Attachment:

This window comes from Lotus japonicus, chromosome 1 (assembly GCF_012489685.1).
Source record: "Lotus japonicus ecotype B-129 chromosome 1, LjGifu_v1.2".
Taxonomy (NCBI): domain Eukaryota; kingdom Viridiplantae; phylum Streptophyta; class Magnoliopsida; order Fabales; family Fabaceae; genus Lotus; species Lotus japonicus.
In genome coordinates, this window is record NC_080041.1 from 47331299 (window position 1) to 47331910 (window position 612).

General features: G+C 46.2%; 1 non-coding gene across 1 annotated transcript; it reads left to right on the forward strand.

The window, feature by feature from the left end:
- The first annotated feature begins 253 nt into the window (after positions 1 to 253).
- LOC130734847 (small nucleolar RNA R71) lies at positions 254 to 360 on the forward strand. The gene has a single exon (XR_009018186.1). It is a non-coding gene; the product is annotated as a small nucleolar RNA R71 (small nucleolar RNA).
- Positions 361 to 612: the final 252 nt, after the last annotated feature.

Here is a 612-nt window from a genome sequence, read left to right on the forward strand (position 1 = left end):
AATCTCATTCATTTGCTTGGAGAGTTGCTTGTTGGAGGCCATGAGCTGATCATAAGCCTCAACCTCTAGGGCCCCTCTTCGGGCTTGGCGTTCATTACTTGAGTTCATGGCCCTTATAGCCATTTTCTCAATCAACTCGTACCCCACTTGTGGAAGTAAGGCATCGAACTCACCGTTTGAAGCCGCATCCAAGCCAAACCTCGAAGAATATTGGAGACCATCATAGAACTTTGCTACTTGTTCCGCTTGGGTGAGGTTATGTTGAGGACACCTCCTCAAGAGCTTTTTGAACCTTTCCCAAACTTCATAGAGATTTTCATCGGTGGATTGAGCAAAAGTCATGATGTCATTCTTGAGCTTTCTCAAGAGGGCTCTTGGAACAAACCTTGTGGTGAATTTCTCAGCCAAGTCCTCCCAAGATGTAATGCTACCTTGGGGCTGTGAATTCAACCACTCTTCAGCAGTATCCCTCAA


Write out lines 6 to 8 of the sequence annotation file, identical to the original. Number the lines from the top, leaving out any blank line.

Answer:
The window, feature by feature from the left end:
- The first annotated feature begins 253 nt into the window (after positions 1 to 253).
- LOC130734847 (small nucleolar RNA R71) lies at positions 254 to 360 on the forward strand. The gene has a single exon (XR_009018186.1). It is a non-coding gene; the product is annotated as a small nucleolar RNA R71 (small nucleolar RNA).